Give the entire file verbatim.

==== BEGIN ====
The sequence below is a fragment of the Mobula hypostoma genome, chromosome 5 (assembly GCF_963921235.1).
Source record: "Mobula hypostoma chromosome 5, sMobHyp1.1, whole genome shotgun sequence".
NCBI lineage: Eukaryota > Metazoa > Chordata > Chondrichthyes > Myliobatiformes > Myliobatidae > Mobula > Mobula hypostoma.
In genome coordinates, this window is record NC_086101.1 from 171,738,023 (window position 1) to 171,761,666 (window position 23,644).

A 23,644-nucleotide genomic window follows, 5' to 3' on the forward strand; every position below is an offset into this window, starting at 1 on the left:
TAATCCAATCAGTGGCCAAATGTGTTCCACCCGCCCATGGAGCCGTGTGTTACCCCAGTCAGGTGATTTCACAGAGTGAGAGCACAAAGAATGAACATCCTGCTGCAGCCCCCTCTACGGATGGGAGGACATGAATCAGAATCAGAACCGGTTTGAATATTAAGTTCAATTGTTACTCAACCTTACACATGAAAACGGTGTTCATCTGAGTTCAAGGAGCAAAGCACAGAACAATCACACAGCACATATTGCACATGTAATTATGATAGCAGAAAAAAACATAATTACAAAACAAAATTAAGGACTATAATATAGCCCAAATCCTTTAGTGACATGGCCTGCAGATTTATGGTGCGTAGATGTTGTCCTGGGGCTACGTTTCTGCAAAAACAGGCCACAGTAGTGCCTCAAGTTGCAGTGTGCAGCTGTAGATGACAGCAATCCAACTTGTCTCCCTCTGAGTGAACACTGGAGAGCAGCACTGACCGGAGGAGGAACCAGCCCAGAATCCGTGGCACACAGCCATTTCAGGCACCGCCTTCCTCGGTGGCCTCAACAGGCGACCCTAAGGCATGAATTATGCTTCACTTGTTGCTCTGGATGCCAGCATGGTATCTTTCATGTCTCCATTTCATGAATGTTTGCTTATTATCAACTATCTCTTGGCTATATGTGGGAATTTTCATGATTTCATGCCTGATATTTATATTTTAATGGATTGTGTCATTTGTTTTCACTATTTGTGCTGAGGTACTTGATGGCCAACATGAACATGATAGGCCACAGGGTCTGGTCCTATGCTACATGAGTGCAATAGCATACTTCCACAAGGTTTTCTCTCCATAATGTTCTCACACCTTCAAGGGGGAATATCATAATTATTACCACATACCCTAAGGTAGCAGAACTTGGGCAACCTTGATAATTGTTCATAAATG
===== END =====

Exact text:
The sequence below is a fragment of the Mobula hypostoma genome, chromosome 5 (assembly GCF_963921235.1).
Source record: "Mobula hypostoma chromosome 5, sMobHyp1.1, whole genome shotgun sequence".
NCBI lineage: Eukaryota > Metazoa > Chordata > Chondrichthyes > Myliobatiformes > Myliobatidae > Mobula > Mobula hypostoma.
In genome coordinates, this window is record NC_086101.1 from 171,738,023 (window position 1) to 171,761,666 (window position 23,644).

A 23,644-nucleotide genomic window follows, 5' to 3' on the forward strand; every position below is an offset into this window, starting at 1 on the left:
TAATCCAATCAGTGGCCAAATGTGTTCCACCCGCCCATGGAGCCGTGTGTTACCCCAGTCAGGTGATTTCACAGAGTGAGAGCACAAAGAATGAACATCCTGCTGCAGCCCCCTCTACGGATGGGAGGACATGAATCAGAATCAGAACCGGTTTGAATATTAAGTTCAATTGTTACTCAACCTTACACATGAAAACGGTGTTCATCTGAGTTCAAGGAGCAAAGCACAGAACAATCACACAGCACATATTGCACATGTAATTATGATAGCAGAAAAAAACATAATTACAAAACAAAATTAAGGACTATAATATAGCCCAAATCCTTTAGTGACATGGCCTGCAGATTTATGGTGCGTAGATGTTGTCCTGGGGCTACGTTTCTGCAAAAACAGGCCACAGTAGTGCCTCAAGTTGCAGTGTGCAGCTGTAGATGACAGCAATCCAACTTGTCTCCCTCTGAGTGAACACTGGAGAGCAGCACTGACCGGAGGAGGAACCAGCCCAGAATCCGTGGCACACAGCCATTTCAGGCACCGCCTTCCTCGGTGGCCTCAACAGGCGACCCTAAGGCATGAATTATGCTTCACTTGTTGCTCTGGATGCCAGCATGGTATCTTTCATGTCTCCATTTCATGAATGTTTGCTTATTATCAACTATCTCTTGGCTATATGTGGGAATTTTCATGATTTCATGCCTGATATTTATATTTTAATGGATTGTGTCATTTGTTTTCACTATTTGTGCTGAGGTACTTGATGGCCAACATGAACATGATAGGCCACAGGGTCTGGTCCTATGCTACATGAGTGCAATAGCATACTTCCACAAGGTTTTCTCTCCATAATGTTCTCACACCTTCAAGGGGGAATATCATAATTATTACCACATACCCTAAGGTAGCAGAACTTGGGCAACCTTGATAATTGTTCATAAATG